And, finally, the oft-cited Lowe's and Home Depot stores widened their aisles, improved lighting, and got more creative with merchandise displays, among other things. Such retailers may still feel like large, industrial warehouses, for the most part. But the little changes in design are pleasing many a DIY [do-it-yourself] woman and inspiring her to spend more time there.

Design inspires emotion

Plenty of women would love to indulge in a pedicure or enjoy the idea of going right out and buying the latest great pair of jeans they saw in a Gap ad. But those things still seem unnecessary.

Using a bit more design in everyday products, however, adds that bit of fun to a woman's daily life, turning those products into must-purchase items. Those items, as well as the stores that pay attention to design and layout, come to have more intrinsic value than the usual choices.

As Donald Norman puts it in his Emotional Design (Basic Books, 2004): "The objects in our lives are more than mere material possessions. We take pride in them, not necessarily because we are showing off our wealth or status, but because of the meanings they bring to our lives."

Emotion connects women to your brand

All cleaning products being the same, and all being intended for the most mundane of uses... is it really worth going the extra mile with design? Yes.

Even though the design increases the retail price as it increases the value, the emotion piqued in will often have a positive impact on women's buying mind. Some of the things "she" might be thinking as your well-designed packaging catches her eye:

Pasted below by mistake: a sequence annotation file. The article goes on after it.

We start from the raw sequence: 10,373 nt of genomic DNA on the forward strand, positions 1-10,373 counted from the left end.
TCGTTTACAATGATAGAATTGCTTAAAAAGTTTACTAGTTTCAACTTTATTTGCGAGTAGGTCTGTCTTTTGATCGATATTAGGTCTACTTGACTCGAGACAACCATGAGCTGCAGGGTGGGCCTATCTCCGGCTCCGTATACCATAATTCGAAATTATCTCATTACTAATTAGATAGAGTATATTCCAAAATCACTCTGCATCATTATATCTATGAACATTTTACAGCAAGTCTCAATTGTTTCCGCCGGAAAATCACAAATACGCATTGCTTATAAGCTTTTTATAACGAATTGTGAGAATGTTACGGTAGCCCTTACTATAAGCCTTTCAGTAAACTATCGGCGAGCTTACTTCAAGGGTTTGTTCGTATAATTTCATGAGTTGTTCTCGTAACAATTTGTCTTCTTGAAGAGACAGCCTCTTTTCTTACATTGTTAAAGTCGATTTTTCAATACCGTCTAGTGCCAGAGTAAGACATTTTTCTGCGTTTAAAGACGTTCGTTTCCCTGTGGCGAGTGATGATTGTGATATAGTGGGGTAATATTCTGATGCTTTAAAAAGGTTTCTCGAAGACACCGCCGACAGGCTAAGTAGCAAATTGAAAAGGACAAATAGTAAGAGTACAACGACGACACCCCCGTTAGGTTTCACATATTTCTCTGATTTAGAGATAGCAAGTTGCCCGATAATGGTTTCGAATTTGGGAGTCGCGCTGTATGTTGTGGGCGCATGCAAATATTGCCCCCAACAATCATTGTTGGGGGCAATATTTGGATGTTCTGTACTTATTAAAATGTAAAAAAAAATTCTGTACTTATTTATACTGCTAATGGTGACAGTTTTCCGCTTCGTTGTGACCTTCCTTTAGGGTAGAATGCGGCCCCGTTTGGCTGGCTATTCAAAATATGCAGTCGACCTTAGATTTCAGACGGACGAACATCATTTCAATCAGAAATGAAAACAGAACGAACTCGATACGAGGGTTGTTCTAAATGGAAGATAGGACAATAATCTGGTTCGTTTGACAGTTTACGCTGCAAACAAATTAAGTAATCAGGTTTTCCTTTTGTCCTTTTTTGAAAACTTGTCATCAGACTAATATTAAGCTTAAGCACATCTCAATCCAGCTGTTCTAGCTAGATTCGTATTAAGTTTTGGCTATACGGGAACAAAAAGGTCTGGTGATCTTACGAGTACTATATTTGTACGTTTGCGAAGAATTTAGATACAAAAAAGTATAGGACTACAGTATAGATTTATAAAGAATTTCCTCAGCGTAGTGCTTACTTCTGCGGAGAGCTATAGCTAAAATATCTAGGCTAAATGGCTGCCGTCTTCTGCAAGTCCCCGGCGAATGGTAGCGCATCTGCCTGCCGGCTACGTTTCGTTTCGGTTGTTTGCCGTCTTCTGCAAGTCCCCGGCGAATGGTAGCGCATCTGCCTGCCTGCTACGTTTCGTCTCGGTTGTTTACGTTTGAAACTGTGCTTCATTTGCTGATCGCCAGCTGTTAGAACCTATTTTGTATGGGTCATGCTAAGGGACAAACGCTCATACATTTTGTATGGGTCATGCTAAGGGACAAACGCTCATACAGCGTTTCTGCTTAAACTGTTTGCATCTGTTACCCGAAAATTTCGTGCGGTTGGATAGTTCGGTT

Wow. What's that next to the Lysol?

The way that bottle is shaped makes it so pretty! Plus, I bet you can get a better grip on it that way.

I've got to try that wine. It's got the fun label my friends have been talking about.

I don't even know what this gadget is, but I have to pick it up! The shape just begs to be held.

The next thought in her head may well be: "I wasn't even thinking I needed this, but now I have to try it to see if it works as well as the other brands."

Design is for women

A recent issue of Creativity magazine reviewed Target's "music-video style ode to design," and summed up its view: "We really have to admire Target for branding itself in such a way that it comes off as a cross between Kmart and the Museum of Modern Art."

I concur. (But don't get me started on advertising or Web site design.)

The lesson here: You simply can't assume that all women everywhere are looking for the lowest bottom line in terms of price. Rather, when you take a look around, you can see that the most successful brands have learned that a touch of design will persuade a fair number of women that function plus form makes a product worth a bit more.

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image of Andrea Learned
Andrea Learned is a noted author, blogger, and expert on gender-based consumer behavior. Her current focus is on sustainability from both the consumer and the organizational perspectives. Andrea contributes to the Huffington Post and provides sustainability-focused commentary for Vermont Public Radio.